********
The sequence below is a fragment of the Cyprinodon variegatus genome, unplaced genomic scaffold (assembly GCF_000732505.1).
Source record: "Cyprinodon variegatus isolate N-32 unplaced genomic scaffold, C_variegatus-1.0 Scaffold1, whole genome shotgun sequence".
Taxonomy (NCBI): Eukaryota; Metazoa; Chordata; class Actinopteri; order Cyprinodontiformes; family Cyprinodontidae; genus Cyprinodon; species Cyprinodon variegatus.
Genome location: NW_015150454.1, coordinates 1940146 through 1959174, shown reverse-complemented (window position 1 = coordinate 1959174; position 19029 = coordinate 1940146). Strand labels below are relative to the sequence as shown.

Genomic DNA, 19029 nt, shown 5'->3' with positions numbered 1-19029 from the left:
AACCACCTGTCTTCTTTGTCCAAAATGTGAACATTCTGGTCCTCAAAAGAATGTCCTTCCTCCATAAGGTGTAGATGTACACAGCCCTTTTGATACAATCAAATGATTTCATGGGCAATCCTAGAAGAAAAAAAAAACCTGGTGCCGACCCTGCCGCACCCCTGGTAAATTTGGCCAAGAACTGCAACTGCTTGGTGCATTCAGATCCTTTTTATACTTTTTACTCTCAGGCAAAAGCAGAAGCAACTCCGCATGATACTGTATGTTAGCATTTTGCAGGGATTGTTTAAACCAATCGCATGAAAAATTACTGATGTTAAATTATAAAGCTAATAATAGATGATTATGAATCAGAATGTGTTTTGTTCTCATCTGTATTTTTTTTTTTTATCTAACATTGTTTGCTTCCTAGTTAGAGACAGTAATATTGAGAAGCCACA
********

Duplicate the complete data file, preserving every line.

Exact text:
The sequence below is a fragment of the Cyprinodon variegatus genome, unplaced genomic scaffold (assembly GCF_000732505.1).
Source record: "Cyprinodon variegatus isolate N-32 unplaced genomic scaffold, C_variegatus-1.0 Scaffold1, whole genome shotgun sequence".
Taxonomy (NCBI): Eukaryota; Metazoa; Chordata; class Actinopteri; order Cyprinodontiformes; family Cyprinodontidae; genus Cyprinodon; species Cyprinodon variegatus.
Genome location: NW_015150454.1, coordinates 1940146 through 1959174, shown reverse-complemented (window position 1 = coordinate 1959174; position 19029 = coordinate 1940146). Strand labels below are relative to the sequence as shown.

Genomic DNA, 19029 nt, shown 5'->3' with positions numbered 1-19029 from the left:
AACCACCTGTCTTCTTTGTCCAAAATGTGAACATTCTGGTCCTCAAAAGAATGTCCTTCCTCCATAAGGTGTAGATGTACACAGCCCTTTTGATACAATCAAATGATTTCATGGGCAATCCTAGAAGAAAAAAAAAACCTGGTGCCGACCCTGCCGCACCCCTGGTAAATTTGGCCAAGAACTGCAACTGCTTGGTGCATTCAGATCCTTTTTATACTTTTTACTCTCAGGCAAAAGCAGAAGCAACTCCGCATGATACTGTATGTTAGCATTTTGCAGGGATTGTTTAAACCAATCGCATGAAAAATTACTGATGTTAAATTATAAAGCTAATAATAGATGATTATGAATCAGAATGTGTTTTGTTCTCATCTGTATTTTTTTTTTTTATCTAACATTGTTTGCTTCCTAGTTAGAGACAGTAATATTGAGAAGCCACA